Recent weeks have seen me turn to reading novels that I personally categorise as “fluff.” There’s much to be said for books that do predictable things with verve and energy, and much to be said, too, for books that take an utterly ridiculous premise and turn it into a fun read.
Elizabeth May’s The Falconer has just such a ridiculous premise. It is Edinburgh, at some point in a steampunk version history in which ladies wear corsets and go to balls and gentlemen wear cravats and go to Oxford. By day, the protagonist is a gentlewoman and a debutante: by night she kills supernatural creatures—fairies—hunting for the one who murdered her mother, in company with a powerful fairy who has made a vow to hunt his own kind. When she discovers that the barrier that has kept the more powerful of the fairies from preying indiscriminately on humankind is breaking, it’s up to her and a handful of allies to stand against the returning fairy horde—and save not only Edinburgh, but the world.
By all logic and past form, I shouldn’t have enjoyed this book nearly as much as I did. It’s not challenging, or thought-provoking, and it doesn’t interrogate any of the tropes it claims for its own. And yet it succeeds in being both readable and fun.
Sharon Lee’s Carousel Seas (publishing January 6th) doesn’t have nearly so ridiculous a premise, but like The Falconer it refuses to fit neatly inside any subgenre boundary. This is the third—and apparently final, at least for now—instalment in Lee’s Kate Archer books, and like its predecessors, it’s not quite urban fantasy. Instead, it’s informed by—suffused with—a small town feeling: coastal New England, where the problems of the protagonists have as much to do with interpersonal problems and a major employer selling up and pulling out as they do with murder, violence, and the fate of the multiverse. Carousel Seas is a stronger book that the previous volume, Carousel Sun, and provides a satisfying narrative resolution to several dangling threads.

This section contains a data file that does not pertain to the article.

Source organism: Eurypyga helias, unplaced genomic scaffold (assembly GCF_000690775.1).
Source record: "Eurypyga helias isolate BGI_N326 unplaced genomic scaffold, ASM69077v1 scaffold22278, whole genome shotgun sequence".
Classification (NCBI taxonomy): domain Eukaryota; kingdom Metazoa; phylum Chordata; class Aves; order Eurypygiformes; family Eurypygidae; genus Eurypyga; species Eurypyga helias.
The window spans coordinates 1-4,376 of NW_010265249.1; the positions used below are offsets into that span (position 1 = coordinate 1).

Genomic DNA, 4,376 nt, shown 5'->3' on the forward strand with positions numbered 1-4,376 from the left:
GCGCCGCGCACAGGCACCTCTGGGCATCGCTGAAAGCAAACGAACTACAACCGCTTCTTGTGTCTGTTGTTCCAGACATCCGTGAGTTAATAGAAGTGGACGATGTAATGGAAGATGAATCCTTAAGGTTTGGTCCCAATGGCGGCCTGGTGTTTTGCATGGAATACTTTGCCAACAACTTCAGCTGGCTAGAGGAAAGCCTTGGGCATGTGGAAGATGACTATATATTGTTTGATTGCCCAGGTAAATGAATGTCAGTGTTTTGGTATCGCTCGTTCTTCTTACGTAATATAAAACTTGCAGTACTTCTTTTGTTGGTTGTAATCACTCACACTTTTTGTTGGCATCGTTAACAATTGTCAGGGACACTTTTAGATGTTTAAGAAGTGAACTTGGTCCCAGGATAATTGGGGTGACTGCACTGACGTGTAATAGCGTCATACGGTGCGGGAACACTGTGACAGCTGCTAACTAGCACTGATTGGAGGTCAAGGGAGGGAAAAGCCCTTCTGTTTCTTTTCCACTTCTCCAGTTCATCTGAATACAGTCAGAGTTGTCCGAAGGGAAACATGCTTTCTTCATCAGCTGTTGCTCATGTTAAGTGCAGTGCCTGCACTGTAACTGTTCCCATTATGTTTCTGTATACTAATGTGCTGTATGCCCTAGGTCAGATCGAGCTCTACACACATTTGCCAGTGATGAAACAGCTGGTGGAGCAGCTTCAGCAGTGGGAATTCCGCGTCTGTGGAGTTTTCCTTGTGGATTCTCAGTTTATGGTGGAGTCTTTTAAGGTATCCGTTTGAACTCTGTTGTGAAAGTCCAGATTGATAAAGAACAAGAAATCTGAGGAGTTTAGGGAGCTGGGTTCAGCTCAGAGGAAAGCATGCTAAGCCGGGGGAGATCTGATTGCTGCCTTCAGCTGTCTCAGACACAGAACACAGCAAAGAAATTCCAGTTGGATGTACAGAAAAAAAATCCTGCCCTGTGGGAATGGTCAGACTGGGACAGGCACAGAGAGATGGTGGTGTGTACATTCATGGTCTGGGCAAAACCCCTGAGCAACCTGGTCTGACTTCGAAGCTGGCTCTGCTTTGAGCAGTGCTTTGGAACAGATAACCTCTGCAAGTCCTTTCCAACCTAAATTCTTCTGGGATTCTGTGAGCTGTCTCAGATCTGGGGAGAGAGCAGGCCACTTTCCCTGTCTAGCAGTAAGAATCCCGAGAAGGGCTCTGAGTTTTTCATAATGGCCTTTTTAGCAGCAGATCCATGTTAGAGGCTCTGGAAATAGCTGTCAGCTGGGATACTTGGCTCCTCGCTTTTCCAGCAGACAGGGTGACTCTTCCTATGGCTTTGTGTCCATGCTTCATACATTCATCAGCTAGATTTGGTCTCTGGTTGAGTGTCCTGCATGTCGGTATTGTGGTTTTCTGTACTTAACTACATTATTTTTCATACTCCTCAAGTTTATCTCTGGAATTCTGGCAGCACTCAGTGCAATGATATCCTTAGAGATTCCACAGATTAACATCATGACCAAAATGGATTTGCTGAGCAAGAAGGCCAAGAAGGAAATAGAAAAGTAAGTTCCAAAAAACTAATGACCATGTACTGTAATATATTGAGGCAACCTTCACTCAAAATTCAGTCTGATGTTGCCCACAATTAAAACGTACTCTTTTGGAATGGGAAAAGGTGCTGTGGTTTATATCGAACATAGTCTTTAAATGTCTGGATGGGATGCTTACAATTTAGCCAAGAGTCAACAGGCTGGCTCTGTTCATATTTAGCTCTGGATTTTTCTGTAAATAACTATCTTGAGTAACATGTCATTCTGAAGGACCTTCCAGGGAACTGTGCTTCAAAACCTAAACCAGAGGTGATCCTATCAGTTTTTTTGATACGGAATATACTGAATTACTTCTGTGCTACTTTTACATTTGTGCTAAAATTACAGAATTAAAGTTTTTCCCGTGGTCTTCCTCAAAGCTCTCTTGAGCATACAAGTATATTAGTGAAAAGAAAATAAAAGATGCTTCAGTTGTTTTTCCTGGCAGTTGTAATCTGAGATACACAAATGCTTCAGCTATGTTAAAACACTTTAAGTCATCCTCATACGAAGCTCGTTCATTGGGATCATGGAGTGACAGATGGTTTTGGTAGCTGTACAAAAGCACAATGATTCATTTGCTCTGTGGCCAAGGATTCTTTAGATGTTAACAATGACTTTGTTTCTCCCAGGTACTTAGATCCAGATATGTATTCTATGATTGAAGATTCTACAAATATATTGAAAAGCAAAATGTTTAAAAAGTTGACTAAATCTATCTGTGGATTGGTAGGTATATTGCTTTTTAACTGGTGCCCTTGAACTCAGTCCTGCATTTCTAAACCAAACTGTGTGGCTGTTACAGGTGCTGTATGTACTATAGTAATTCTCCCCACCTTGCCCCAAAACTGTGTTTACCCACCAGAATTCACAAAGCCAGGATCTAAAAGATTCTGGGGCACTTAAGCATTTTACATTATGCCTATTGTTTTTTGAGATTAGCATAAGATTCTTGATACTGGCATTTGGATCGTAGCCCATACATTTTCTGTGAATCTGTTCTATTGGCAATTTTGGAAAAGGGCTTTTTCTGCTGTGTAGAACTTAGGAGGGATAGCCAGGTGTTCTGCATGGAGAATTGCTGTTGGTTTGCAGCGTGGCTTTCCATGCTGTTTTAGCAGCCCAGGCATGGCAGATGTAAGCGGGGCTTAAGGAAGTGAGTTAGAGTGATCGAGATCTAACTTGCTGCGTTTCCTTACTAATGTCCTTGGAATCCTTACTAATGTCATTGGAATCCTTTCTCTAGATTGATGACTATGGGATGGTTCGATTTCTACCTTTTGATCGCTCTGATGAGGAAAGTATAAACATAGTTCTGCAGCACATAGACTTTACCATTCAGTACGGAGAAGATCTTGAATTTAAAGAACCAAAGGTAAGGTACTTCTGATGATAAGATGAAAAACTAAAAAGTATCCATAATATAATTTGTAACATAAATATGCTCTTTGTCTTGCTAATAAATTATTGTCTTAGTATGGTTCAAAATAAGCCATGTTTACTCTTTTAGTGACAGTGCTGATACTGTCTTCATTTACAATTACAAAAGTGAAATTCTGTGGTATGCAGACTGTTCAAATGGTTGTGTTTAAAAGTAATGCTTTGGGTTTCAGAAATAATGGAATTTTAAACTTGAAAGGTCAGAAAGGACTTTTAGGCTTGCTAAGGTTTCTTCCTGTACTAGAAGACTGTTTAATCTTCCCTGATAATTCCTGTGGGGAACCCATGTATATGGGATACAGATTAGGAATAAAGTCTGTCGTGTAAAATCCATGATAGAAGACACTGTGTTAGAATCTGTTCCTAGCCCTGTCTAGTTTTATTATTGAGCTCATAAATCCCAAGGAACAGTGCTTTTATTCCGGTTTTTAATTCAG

Burn For Me is the latest novel from husband-and-wife writing team Ilona Andrews, and despite the impression given by the US cover art, it’s not really category paranormal romance. In an America where power is in the hands of a few magically-gifted families—“Houses”—our protagonist is a private investigator whose business is mortgaged and whose extended family relies on her as a major breadwinner. When the House that owns her debts requires her to bring in an extremely dangerous individual, she finds herself thrown together—in competition and eventually in co-operation—with another extremely dangerous individual as they work to uncover a mystery and prevent the destruction of downtown Houston, Texas.
I dislike Andrews’ tendency to turn a controlling, manipulative, overpowering man with no respect for boundaries in the role of “love interest,” but that aside, this is a fun, fast-paced story with some interesting quirks.
Damnation by Jean Johnson is the fifth and final instalment in Johnson’s Theirs Not To Reason Why military space opera series. The previous two volumes marked a decline in quality and enjoyability from the opening pair of books in the series: when the main character is a reliable precognitive psychic, it drains much potential tension from the narrative, and Damnation is the culmination of a trend whereby it seems the author was ticking off a set of check-boxes she had to get past. Nothing of the climax felt earned, and the resolution… wasn’t.
Maybe next time.
When I picked up a copy of Eileen Wilks’ Tempting Danger at random, I didn’t expect to like it. But, instead, I ended up rapidly working my way through another four books in the same series: Mortal Danger, Blood Lines, Night Season, and Mortal Sins. (Oh, ebooks, bane of good financial decisions everywhere.) (Oh ebooks, why can’t I afford the rest of this series?) At first blush this looks like your bog-standard urban fantasy crime story with werewolves—but it’s not quite bog-standard: the main female character is a Chinese-American police detective (later a federal officer), with family and connections who have an impact on her life, while the world-building expands from “werewolves and magic, woo!” to “actually we have several dimensions, and travel between them is possible, let’s go have adventures!” to DRAGONS.
DRAGONS. I am pro this sort of thing. I am maybe not very pro werewolf fated romance, but I’m certainly willing to put up with it—and some structural hiccups—in order to read interesting adventures.
What are you folks reading for fun lately?